Shin Splints

Shin Splints

Whether you’re an athlete, have recently started running for fitness, or are just trying a physical activity, the pain on the front and inside of your shins known as shin splints can stop you in your tracks. Shin splints can affect one leg or both, with the pain typically starting during or after exercise and reducing with rest.

If you’re experiencing pain in your shins, we strongly recommend getting it seen, diagnosed and treated as early as possible. This is because there are two other conditions that cause pain at the shins during exercise – stress fractures and compartment syndrome – and one of these can be a medical emergency. We’ve included a short description on both at the bottom of the page.

Why have my shin splints started?

Shin splints may be caused by damage (micro-tears) to the muscles that attach to the shin bone (tibia), damage to the shin bone itself, or damage to the lining of the bone. This typically occurs from overusing and straining the shins and their muscles, which is why shin splints is referred to as “too much, too soon”. The strain may be caused by or associated with:

  • Suddenly increasing your physical activity duration or intensity
  • High-intensity sports with quick changes in direction, including AFL, netball, tennis and soccer
  • Significantly favouring one leg over another during physical activity
  • Having a poor warm-up and cool-down routine
  • Your foot posture and lower limb function
  • Wearing shoes that don’t adequately support your feet and legs
  • Running on hard surfaces
  • Muscle tightness in the lower limbs

What do shin splints feel like?

Shin splint pain can come on quickly during exercise, and settle with rest, though in severe cases it can continue long into the night. The pain can be worse in the morning while the muscles are tighter, and the pain will be felt in the lower shin bone, at the front and inside borders. You may experience swelling, and it may feel tender to touch the bone.

How do you fix shin splints?

As this is an on-again, off-again problem that can be long-standing if not treated effectively, it’s important to get it managed early to get the best outcomes (with the least hassle, as the severity of the injury can worsen!). We’ll start by identifying what factors are causing your shin splints, and will work to address these to help prevent the onset in the first place.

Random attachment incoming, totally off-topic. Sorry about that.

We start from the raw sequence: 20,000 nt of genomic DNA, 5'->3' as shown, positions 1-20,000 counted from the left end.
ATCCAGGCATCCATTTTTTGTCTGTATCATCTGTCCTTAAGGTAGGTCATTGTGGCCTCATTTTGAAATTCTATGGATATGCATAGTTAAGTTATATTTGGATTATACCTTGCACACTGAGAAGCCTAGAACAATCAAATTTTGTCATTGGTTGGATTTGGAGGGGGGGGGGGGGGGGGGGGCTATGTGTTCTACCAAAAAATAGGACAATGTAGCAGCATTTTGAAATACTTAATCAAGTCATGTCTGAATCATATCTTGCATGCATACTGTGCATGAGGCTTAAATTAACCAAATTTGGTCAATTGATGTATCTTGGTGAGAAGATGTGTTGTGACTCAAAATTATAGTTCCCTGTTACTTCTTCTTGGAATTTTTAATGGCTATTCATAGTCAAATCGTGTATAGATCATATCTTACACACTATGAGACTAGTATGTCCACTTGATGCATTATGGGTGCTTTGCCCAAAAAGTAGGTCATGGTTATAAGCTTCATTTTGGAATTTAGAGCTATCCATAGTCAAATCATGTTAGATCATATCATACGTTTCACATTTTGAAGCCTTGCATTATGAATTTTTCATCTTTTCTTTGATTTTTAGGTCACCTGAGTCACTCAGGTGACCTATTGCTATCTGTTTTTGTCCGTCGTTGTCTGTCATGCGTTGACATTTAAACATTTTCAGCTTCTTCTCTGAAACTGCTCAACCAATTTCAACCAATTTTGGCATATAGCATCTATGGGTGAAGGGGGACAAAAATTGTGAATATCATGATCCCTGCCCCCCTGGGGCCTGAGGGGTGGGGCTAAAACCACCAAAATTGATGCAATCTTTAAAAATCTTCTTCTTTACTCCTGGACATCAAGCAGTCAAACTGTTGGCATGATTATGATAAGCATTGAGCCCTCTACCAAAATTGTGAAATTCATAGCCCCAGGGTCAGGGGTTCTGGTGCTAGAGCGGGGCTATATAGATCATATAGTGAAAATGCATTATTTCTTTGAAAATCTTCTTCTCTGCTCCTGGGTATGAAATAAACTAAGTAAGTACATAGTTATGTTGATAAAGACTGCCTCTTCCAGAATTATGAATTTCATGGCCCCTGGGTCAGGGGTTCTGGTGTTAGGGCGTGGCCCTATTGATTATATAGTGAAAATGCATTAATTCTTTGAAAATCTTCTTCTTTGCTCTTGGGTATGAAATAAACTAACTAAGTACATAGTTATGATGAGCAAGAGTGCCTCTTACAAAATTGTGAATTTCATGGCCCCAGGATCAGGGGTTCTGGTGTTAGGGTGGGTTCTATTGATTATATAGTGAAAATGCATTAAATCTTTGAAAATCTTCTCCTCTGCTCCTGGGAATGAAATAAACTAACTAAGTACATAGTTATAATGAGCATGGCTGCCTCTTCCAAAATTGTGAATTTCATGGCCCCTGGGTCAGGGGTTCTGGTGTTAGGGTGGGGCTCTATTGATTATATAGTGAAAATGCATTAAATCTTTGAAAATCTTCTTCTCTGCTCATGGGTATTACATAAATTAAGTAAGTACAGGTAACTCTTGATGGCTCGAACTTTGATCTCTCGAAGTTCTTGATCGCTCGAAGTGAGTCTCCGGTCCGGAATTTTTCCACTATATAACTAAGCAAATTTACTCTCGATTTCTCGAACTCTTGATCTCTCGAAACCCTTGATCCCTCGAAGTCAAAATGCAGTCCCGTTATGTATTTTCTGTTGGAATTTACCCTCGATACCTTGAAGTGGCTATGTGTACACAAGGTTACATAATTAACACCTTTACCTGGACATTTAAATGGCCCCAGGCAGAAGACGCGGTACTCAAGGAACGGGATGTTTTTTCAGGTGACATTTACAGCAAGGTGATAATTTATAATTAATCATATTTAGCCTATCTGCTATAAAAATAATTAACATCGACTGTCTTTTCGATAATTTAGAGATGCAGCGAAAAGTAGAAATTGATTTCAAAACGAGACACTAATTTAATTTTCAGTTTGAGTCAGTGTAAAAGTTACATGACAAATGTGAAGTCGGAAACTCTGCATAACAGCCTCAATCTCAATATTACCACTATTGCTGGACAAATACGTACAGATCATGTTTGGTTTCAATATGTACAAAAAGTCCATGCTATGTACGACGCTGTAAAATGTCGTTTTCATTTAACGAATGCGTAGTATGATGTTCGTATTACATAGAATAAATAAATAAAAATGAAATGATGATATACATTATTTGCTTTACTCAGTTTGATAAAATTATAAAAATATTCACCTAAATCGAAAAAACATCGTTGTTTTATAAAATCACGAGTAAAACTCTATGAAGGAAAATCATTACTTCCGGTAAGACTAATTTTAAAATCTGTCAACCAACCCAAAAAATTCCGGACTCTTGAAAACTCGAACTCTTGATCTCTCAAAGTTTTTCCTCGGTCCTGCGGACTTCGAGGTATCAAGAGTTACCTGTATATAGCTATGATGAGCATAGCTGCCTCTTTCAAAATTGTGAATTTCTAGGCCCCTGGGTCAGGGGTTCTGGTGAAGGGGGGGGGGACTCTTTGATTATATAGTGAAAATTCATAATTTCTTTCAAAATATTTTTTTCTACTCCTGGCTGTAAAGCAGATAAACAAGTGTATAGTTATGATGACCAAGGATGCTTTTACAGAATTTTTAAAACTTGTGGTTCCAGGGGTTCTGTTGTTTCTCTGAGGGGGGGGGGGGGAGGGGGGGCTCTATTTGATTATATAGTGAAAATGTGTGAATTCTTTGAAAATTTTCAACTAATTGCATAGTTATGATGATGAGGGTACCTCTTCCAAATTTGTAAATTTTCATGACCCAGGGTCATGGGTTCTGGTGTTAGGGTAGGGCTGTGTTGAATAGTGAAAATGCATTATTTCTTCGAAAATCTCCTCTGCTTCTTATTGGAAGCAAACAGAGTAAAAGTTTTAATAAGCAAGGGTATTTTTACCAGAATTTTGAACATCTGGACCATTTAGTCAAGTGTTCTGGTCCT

If any pain is currently lingering, we’ll help you manage this too. It’s important to us that you’re equipped with the tools and knowledge to help you make the best decisions to care for your lower limbs and continue to reduce the risk of your shin splints coming back long after your appointment with us.

If it’s not shin splints, it could be…

There are two other conditions that can have similar symptoms to shin splints:

  • Stress fractures – unlike a standard fracture occurring instantly from trauma, stress fractures develop gradually over time. Small hairline cracks build up in the bone and spread as the bone is continually placed under stress and pressure. When stress fractures develop in the tibia shin bone, the pain may mimic the symptoms of shin splints.
  • Compartment syndrome – there are two types of compartment syndrome, chronic and acute, and the acute presentation is considered to be a medical emergency. Compartment syndrome occurs when the pressure inside a muscle compartment increases to that point that the blood and/or nerve supply is diminished, causing painful symptoms in the legs. It requires immediate medical attention.
Getting pain when you exercise?

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